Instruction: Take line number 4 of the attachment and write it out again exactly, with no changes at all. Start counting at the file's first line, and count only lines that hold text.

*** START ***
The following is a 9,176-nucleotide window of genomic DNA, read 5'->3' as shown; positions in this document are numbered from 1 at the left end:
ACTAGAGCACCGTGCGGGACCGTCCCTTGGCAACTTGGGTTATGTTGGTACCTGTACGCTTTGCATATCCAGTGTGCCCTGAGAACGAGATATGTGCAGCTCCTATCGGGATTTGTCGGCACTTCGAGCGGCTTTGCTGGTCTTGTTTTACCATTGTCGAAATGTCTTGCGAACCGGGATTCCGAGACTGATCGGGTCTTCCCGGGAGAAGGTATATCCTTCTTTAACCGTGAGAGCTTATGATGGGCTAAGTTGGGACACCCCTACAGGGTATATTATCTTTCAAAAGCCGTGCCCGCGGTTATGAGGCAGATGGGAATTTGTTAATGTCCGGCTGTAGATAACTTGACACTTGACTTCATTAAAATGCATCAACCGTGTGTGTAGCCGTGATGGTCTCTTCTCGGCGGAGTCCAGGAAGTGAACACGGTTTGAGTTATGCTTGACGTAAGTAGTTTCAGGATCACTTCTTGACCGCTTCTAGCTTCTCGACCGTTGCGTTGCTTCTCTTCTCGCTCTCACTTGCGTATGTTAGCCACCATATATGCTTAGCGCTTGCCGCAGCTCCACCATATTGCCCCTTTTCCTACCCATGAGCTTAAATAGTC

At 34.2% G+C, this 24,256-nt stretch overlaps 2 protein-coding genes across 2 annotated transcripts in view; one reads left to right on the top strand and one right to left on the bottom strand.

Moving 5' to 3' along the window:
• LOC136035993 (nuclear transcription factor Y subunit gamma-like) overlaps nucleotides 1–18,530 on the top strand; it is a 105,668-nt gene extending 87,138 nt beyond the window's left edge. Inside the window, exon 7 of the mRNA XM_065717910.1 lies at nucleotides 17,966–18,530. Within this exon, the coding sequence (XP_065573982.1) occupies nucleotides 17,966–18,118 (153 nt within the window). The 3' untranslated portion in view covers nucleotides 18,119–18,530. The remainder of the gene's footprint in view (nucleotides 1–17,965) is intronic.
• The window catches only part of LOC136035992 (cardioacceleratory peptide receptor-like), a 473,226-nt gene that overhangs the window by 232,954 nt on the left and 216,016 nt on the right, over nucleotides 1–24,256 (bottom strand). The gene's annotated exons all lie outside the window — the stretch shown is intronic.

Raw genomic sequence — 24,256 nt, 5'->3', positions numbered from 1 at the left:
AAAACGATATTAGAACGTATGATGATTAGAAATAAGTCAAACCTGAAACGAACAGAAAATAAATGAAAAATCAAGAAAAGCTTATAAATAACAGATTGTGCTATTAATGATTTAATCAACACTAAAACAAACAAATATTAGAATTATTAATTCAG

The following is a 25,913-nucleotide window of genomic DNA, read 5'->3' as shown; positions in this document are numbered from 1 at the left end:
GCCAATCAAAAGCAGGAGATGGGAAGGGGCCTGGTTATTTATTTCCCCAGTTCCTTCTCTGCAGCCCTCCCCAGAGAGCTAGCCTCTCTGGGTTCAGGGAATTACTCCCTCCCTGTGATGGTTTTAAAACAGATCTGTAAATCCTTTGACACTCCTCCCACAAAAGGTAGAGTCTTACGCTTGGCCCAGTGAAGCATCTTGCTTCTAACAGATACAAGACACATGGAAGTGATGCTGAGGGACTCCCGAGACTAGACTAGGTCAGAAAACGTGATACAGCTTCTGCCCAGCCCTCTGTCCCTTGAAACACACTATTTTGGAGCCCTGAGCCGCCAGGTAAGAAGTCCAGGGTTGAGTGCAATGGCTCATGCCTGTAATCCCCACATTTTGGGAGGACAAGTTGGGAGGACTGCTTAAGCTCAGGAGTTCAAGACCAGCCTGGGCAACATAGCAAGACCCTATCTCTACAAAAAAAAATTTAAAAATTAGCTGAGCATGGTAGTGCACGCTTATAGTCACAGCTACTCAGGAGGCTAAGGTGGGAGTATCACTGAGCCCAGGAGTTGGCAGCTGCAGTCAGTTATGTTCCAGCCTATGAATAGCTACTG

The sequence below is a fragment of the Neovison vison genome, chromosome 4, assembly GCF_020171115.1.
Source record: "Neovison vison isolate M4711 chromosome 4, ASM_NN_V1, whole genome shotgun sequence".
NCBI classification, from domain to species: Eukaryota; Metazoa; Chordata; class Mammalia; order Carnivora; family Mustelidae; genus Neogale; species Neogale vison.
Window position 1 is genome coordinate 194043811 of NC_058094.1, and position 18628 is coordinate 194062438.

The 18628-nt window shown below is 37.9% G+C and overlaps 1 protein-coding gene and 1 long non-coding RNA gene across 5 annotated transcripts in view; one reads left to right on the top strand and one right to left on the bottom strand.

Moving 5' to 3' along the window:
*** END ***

Moving 5' to 3' along the window: